How to answer Top Guesstimate Questions in an interview

Guesstimate questions are very common for consulting, data analytics or product management interviews. If you’re new to this and feeling a bit lost on how to answer them, you’re in the right spot! I’ve got your back.

As someone who values your unique journey, I’ve crafted this article specifically for you – a comprehensive guide to help you approach and master Guesstimate questions using your unique strengths and skills.

Purpose of asking Guesstimate questions:

The main purpose of Guesstimate questions is to test your problem-solving skills, creativity, and ability to think on your feet. I understand that these questions can be daunting, but remember, you possess the skills needed to excel. When I started with solving the guesstimate questions, I thought like the main purpose of guesstimate questions is to come up with a correct number. But that’s not true. The main purpose of guesstimate questions is not about arriving at a perfect answer but rather its all about demonstrating a structured approach, logical reasoning, and effective communication.

Tips to approach Quantitative Guesstimate Questions in an interview

Alright! I hope you got the essence of asking guesstimate questions. Lets now decode the approach to answer guesstimate questions in any interview.

Let’s go through the process of estimating the total number of tennis balls that can be fitted in a school bus. Even though it is a challenging task, but with a structured approach, it can be tackled effectively during the interview.

1. Break complex problems into small chunks: I’ll help you break down complex problems into small chunks or manageable parts, empowering you to approach any question with a methodical mindset.

For example, consider estimating the total number of tennis balls that can fit in a school bus. Break down the problem into manageable components: the size of a tennis ball, the interior space of a school bus, and any factors influencing how they fit. This step sets the foundation for a structured approach.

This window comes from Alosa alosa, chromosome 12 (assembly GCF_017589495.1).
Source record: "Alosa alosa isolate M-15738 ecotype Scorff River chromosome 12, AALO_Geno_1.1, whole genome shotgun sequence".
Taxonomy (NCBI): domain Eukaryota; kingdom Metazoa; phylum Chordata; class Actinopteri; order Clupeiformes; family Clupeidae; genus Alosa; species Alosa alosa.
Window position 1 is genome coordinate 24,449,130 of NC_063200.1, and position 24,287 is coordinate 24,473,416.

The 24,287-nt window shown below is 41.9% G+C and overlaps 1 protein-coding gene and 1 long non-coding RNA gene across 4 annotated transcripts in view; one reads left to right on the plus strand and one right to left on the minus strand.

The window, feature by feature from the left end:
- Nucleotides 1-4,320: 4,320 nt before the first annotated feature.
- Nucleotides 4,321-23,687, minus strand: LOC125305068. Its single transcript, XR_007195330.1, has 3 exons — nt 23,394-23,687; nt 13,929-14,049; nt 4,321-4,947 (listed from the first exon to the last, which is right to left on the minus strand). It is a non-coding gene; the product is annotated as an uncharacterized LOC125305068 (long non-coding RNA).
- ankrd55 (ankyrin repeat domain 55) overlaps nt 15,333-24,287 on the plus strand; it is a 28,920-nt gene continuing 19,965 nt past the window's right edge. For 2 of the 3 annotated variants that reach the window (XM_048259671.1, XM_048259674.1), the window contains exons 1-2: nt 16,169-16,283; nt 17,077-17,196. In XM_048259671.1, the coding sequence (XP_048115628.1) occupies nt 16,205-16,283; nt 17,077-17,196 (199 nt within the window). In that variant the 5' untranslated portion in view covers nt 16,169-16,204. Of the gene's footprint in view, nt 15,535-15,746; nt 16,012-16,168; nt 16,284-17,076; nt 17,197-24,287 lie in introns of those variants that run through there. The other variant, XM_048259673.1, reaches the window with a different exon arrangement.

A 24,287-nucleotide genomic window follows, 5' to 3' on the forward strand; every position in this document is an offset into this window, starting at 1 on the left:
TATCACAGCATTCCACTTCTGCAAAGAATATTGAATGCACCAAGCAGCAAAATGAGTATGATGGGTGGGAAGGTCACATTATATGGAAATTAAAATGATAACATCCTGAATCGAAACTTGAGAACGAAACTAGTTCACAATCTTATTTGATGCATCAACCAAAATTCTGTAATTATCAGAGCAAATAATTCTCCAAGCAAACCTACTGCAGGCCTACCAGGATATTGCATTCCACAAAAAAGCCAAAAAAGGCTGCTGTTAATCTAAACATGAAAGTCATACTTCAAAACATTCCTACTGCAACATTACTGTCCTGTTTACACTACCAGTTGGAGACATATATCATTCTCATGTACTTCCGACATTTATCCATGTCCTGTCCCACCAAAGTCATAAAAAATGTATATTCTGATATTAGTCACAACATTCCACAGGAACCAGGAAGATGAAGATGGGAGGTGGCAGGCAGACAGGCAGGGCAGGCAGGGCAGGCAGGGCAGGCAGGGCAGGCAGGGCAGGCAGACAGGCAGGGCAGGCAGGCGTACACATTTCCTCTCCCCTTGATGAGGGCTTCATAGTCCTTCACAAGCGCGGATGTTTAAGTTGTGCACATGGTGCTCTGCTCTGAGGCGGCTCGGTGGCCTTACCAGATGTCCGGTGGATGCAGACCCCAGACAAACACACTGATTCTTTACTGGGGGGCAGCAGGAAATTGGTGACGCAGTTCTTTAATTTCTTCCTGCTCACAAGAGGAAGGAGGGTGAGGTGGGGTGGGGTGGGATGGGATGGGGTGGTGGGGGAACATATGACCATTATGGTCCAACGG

2. Realistic assumptions for Guesstimate Questions: Explore scenarios involving numbers, such as estimating the number of cars passing through a toll booth in a day. Learn to make realistic assumptions, such as the average number of cars passing per minute and the operating hours of the toll booth. Practice quick, back-of-the-envelope calculations to arrive at a reasonable estimation.

For example, While estimating the average size of a tennis ball. Let’s assume the diameter is approximately 2.5 inches. Now, assess the internal space of the school bus. Assume a rectangular prism shape for simplicity, with dimensions like 30 feet(360 inches) in length, 8 feet(96 inches) in width, and 8 feet(96 inches) in height.

3. Round-off the numbers to simplify problem: Feel free to round-off numbers to simplify calculation. Always remember that the goal is not to provide an exact answer but to demonstrate a logical and structured approach to the estimation process.

For the above problem, we can follow the below steps to arrive at estimated number:

Calculate the Volume of the School Bus:

  • Volume = Length × Width × Height
  • Volume = 360 inches × 96 inches × 96 inches = 3,317,760 cubic inches ~ 3 Million cubic inches

Calculate the Volume of a Tennis Ball:

  • Assuming a tennis ball is roughly spherical, the volume formula for a sphere is (4/3)πr³, where r is the radius.
  • Diameter of a tennis ball = 2.5 inches, so the radius (r) is 1.25 inches.